Fate Is the Reason I’m Here Today

Published: 15 February 2023

By Bruce Coulter
via the Medium web site

William Ross Coulter, WWI Draft Card and photo in uniform

William Ross Coulter, WWI Draft Card and photo in uniform

My grandfather, William Ross Coulter, circa 1917, and my grandfather’s World War I draft registration card.

I’m blessed because my grandfather came home from the First World War

More than 100 years after the assassination of Archduke Franz Ferdinand of Austria-Hungary, which led to the onset of World War I, America and numerous other countries continue to honor the men and women who served during the “war to end all wars.”

World War I claimed the lives of some 16 million soldiers and civilians. Another 21 million were wounded. The United States, which entered the war in1917, buried more than 116,000 service members.

Since 1919, when President Woodrow Wilson announced Nov. 11 would be known as Armistice Day, Americans have paused to honor the memories of veterans, past and present. Today, we know it as Veterans Day.

So why should we remember World War I a century later? Because it’s America’s story. More accurately, it’s the story of many families, including mine.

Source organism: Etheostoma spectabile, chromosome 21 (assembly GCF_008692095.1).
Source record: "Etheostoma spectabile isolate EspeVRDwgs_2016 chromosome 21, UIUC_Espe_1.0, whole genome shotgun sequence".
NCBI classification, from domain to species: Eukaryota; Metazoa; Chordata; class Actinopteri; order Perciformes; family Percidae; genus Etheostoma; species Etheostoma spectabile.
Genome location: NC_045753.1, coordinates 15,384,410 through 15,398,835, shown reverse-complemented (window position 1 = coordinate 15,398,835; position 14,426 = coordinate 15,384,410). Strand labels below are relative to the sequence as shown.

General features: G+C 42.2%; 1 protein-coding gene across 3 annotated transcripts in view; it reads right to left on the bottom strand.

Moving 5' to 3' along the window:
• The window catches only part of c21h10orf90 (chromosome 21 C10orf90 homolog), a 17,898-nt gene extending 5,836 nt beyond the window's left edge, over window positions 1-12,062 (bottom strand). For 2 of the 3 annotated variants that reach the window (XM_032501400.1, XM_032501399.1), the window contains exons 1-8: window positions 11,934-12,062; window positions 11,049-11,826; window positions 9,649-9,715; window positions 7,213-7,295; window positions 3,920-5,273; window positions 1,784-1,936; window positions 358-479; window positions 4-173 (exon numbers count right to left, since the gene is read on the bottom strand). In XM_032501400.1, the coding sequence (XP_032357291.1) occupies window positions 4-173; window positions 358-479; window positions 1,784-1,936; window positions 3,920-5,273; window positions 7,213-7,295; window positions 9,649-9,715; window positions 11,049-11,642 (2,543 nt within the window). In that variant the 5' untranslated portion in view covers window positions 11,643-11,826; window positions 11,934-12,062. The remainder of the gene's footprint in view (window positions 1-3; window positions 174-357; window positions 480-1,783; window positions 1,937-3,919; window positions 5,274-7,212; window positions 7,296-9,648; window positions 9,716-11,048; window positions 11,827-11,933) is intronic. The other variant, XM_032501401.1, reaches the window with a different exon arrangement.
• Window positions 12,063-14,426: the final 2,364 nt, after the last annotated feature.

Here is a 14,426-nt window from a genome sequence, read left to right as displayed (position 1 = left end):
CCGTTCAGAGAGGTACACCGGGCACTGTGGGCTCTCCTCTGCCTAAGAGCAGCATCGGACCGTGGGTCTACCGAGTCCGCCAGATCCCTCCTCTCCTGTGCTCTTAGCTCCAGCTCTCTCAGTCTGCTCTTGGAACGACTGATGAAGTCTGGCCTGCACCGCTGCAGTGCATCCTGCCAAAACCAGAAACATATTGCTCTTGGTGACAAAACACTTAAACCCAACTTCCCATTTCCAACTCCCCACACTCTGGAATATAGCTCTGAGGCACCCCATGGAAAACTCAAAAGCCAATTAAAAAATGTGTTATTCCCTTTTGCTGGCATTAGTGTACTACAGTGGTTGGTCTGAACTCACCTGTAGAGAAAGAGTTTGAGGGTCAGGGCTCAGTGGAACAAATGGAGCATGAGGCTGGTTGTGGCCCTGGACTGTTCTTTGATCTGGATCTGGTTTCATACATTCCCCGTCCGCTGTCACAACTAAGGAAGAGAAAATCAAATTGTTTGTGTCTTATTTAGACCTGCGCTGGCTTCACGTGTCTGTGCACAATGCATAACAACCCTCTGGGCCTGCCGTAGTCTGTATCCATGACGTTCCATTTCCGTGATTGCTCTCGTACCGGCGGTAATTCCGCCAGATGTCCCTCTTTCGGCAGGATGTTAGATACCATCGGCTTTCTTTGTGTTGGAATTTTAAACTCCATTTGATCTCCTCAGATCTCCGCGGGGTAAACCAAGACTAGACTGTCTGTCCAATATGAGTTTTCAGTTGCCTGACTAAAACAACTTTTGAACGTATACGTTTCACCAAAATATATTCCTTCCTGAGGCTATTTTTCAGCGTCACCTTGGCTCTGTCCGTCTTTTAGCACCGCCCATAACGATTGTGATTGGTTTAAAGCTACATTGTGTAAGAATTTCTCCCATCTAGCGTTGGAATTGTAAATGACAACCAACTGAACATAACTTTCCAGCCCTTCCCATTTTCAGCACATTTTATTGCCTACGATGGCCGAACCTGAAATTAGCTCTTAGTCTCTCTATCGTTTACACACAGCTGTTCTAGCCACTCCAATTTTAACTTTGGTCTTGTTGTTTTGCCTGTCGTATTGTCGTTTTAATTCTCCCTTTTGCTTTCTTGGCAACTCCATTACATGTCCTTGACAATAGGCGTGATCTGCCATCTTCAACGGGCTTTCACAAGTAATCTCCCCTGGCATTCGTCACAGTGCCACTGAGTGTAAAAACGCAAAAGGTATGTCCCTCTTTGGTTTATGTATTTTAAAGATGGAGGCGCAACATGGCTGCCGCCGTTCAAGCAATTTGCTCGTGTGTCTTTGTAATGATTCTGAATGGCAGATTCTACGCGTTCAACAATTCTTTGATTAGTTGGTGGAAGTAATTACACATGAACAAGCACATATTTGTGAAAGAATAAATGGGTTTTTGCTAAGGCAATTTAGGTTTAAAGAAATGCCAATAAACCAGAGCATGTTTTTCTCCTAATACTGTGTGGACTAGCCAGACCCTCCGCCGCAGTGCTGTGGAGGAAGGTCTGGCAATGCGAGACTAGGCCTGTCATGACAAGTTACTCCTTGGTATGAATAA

My family’s service to the country in uniform goes beyond World War I, but I’ve only found one photo of my grandfather on my dad’s side, looking spiffy in uniform as an Army doughboy.

Those who trace their family heritage know it’s a mistake to ignore the smallest clues, lest you lose the trail. Alternatively, we may also find history we don’t like; an enslaver or Confederate soldier, perhaps a Tory from our revolutionary past.

Researching my family’s lineage recently, I came across my grandfather’s draft registration card, dated June 5, 1917, more than two months after Wilson sought a declaration of war in Congress. My grandfather was 28, married with two children, and living in Allentown, Pennsylvania. He was a foreman at American Steel and Wire Co. and registered for the draft eight years before his son, Roy — my father — was born.

What I found particularly interesting regarding his draft card was a printed notation in the lower left-hand corner: “If (a) person is of African descent, tear off this corner.” With the world at war, the federal government still saw fit to separate White and Black Americans. That painful reminder of segregation isn’t pleasant to think about in or out of uniform, but it remains part of America’s past and, sadly, the present day.

Like thousands of veterans, my grandfather, William, and his wife, Evona, would pick up their lives at war’s end and go on to have four more children.

I’m not sure if my grandfather shared his experiences in the trenches of Europe with my father. It would not have been an easy discussion, but I’m sure my father had a much better understanding after returning home from World War II more than 20 years later.

Why remember World War I? Thousands of families watched husbands and sons go off to the battlefields of Europe. Many of these soldiers never saw their families again and are buried in France, Belgium, and England today.

Read the entire article on the Medium web site.

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